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Radiotherapy tattoos

Radiotherapy tattoos or skin markings help make sure external radiotherapy treatment is accurate. 

Tattoo marks

During your radiotherapy planning session, your radiographer (sometimes called a radiotherapist) might make between 1 to 5 permanent pin point tattoo marks on your skin. For some types of radiotherapy, for example, electron treatments, you won't have tattoo marks. 

Your radiographer uses the tattoos to line up the radiotherapy machine for each treatment. This makes sure that they treat exactly the same area each time.

Radiotherapy tattoo marks

Ink markings

Your radiographer might also draw marks around the tattoos with permanent ink pen. This highlights the tattoos in a dark room and makes them look like small crosses. Don't try to wash them off.

The pen marks will start to rub off in time. They can rub off on your clothes or when you wash. If that happens, tell your radiographer, they can redraw them the next time you have treatment.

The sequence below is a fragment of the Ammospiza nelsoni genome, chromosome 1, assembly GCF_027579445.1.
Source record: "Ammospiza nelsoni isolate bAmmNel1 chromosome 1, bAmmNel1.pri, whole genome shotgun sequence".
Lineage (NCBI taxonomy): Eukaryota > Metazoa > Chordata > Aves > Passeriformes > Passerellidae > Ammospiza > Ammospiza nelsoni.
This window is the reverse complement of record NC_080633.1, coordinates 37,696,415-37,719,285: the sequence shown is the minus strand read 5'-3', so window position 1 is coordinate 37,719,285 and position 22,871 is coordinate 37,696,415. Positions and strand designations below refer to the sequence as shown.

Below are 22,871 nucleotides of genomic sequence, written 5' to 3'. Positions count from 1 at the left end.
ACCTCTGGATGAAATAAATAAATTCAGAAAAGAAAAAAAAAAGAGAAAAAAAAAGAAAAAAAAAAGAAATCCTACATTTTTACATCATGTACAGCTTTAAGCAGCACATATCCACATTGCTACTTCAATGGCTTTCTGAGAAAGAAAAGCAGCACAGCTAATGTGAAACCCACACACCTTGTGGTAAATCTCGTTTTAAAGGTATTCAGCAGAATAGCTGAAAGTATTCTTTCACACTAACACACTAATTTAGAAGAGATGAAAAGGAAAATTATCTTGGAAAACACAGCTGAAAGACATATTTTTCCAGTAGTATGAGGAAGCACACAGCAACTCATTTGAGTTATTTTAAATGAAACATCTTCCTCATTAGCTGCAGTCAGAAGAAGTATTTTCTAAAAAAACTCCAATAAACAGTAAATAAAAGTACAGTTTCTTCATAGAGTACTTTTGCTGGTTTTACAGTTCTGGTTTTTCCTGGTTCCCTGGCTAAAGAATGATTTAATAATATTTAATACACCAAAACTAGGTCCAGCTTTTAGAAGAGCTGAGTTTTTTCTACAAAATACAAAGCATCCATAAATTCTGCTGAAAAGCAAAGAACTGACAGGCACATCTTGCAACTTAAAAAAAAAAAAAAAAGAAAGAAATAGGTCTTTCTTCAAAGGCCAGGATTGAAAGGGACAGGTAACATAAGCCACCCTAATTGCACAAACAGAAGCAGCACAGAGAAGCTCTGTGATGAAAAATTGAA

It can help to wear older clothes next to your skin during your treatment. Or you can ask your radiographer after each treatment to remove them with a wipe. 

Last reviewed: 
21 Dec 2018
  • External Beam Therapy (2nd edition) 
    Peter Hoskin
    Oxford University Press, 2012

  • Devita, Hellman and Rosenberg's Cancer Principles and Practice of Oncology (10th edition)
    VT Devita, TS Lawrence and SA Rosenberg
    Wolters Kluwer Health, 2015. 

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